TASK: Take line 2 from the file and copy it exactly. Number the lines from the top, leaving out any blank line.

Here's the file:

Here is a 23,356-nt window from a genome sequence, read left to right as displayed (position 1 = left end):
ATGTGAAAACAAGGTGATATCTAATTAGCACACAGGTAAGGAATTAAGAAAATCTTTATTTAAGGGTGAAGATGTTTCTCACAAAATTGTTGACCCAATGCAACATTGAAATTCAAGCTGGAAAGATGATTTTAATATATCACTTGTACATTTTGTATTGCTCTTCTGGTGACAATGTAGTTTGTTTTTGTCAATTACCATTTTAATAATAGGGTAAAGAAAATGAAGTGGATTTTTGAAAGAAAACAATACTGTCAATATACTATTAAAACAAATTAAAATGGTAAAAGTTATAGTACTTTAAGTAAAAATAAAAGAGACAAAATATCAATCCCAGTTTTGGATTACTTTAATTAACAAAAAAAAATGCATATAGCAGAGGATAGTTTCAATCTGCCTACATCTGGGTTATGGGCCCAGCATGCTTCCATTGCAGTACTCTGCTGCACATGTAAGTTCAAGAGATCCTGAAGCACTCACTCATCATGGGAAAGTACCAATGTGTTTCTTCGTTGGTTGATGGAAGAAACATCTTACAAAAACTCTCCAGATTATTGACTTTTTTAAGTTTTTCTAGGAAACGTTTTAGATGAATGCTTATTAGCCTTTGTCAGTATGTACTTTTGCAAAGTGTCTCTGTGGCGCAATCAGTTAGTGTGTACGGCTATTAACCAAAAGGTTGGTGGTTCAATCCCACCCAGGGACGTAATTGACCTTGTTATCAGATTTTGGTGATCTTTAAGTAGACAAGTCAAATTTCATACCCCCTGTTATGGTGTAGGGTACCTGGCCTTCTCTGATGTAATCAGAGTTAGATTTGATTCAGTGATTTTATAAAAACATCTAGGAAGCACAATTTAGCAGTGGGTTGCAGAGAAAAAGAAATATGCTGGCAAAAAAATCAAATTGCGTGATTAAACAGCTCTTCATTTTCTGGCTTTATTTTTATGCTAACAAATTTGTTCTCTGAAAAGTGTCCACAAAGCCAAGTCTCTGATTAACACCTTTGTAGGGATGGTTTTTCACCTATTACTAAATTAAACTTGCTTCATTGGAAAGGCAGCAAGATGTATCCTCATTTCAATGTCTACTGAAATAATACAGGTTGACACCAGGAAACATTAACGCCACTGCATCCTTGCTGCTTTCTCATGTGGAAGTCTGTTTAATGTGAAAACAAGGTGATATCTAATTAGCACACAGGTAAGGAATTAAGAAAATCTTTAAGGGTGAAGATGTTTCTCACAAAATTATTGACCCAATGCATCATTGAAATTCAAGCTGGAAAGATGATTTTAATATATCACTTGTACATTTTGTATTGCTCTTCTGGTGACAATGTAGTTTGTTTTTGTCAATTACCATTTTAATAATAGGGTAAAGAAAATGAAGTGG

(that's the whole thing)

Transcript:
ATGTGAAAACAAGGTGATATCTAATTAGCACACAGGTAAGGAATTAAGAAAATCTTTATTTAAGGGTGAAGATGTTTCTCACAAAATTGTTGACCCAATGCAACATTGAAATTCAAGCTGGAAAGATGATTTTAATATATCACTTGTACATTTTGTATTGCTCTTCTGGTGACAATGTAGTTTGTTTTTGTCAATTACCATTTTAATAATAGGGTAAAGAAAATGAAGTGGATTTTTGAAAGAAAACAATACTGTCAATATACTATTAAAACAAATTAAAATGGTAAAAGTTATAGTACTTTAAGTAAAAATAAAAGAGACAAAATATCAATCCCAGTTTTGGATTACTTTAATTAACAAAAAAAAATGCATATAGCAGAGGATAGTTTCAATCTGCCTACATCTGGGTTATGGGCCCAGCATGCTTCCATTGCAGTACTCTGCTGCACATGTAAGTTCAAGAGATCCTGAAGCACTCACTCATCATGGGAAAGTACCAATGTGTTTCTTCGTTGGTTGATGGAAGAAACATCTTACAAAAACTCTCCAGATTATTGACTTTTTTAAGTTTTTCTAGGAAACGTTTTAGATGAATGCTTATTAGCCTTTGTCAGTATGTACTTTTGCAAAGTGTCTCTGTGGCGCAATCAGTTAGTGTGTACGGCTATTAACCAAAAGGTTGGTGGTTCAATCCCACCCAGGGACGTAATTGACCTTGTTATCAGATTTTGGTGATCTTTAAGTAGACAAGTCAAATTTCATACCCCCTGTTATGGTGTAGGGTACCTGGCCTTCTCTGATGTAATCAGAGTTAGATTTGATTCAGTGATTTTATAAAAACATCTAGGAAGCACAATTTAGCAGTGGGTTGCAGAGAAAAAGAAATATGCTGGCAAAAAAATCAAATTGCGTGATTAAACAGCTCTTCATTTTCTGGCTTTATTTTTATGCTAACAAATTTGTTCTCTGAAAAGTGTCCACAAAGCCAAGTCTCTGATTAACACCTTTGTAGGGATGGTTTTTCACCTATTACTAAATTAAACTTGCTTCATTGGAAAGGCAGCAAGATGTATCCTCATTTCAATGTCTACTGAAATAATACAGGTTGACACCAGGAAACATTAACGCCACTGCATCCTTGCTGCTTTCTCATGTGGAAGTCTGTTTAATGTGAAAACAAGGTGATATCTAATTAGCACACAGGTAAGGAATTAAGAAAATCTTTAAGGGTGAAGATGTTTCTCACAAAATTATTGACCCAATGCATCATTGAAATTCAAGCTGGAAAGATGATTTTAATATATCACTTGTACATTTTGTATTGCTCTTCTGGTGACAATGTAGTTTGTTTTTGTCAATTACCATTTTAATAATAGGGTAAAGAAAATGAAGTGG